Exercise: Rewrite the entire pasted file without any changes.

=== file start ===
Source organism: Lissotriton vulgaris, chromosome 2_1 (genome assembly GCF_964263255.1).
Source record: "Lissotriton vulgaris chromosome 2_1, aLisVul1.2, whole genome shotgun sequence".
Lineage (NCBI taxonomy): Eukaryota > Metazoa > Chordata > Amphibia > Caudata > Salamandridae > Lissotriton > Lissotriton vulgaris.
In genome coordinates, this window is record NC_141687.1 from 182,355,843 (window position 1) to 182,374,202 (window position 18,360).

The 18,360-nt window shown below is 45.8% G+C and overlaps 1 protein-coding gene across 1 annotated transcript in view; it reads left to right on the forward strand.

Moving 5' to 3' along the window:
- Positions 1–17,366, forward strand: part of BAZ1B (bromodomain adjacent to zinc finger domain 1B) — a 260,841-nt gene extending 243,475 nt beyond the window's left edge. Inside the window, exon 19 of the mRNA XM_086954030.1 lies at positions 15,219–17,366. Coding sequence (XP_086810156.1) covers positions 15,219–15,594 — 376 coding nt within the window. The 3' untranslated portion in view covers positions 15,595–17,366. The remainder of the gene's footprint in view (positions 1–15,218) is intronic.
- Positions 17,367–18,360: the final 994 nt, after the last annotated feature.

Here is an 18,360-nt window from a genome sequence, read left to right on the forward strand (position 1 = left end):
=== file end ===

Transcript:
Source organism: Lissotriton vulgaris, chromosome 2_1 (genome assembly GCF_964263255.1).
Source record: "Lissotriton vulgaris chromosome 2_1, aLisVul1.2, whole genome shotgun sequence".
Lineage (NCBI taxonomy): Eukaryota > Metazoa > Chordata > Amphibia > Caudata > Salamandridae > Lissotriton > Lissotriton vulgaris.
In genome coordinates, this window is record NC_141687.1 from 182,355,843 (window position 1) to 182,374,202 (window position 18,360).

The 18,360-nt window shown below is 45.8% G+C and overlaps 1 protein-coding gene across 1 annotated transcript in view; it reads left to right on the forward strand.

Moving 5' to 3' along the window:
- Positions 1–17,366, forward strand: part of BAZ1B (bromodomain adjacent to zinc finger domain 1B) — a 260,841-nt gene extending 243,475 nt beyond the window's left edge. Inside the window, exon 19 of the mRNA XM_086954030.1 lies at positions 15,219–17,366. Coding sequence (XP_086810156.1) covers positions 15,219–15,594 — 376 coding nt within the window. The 3' untranslated portion in view covers positions 15,595–17,366. The remainder of the gene's footprint in view (positions 1–15,218) is intronic.
- Positions 17,367–18,360: the final 994 nt, after the last annotated feature.

Here is an 18,360-nt window from a genome sequence, read left to right on the forward strand (position 1 = left end):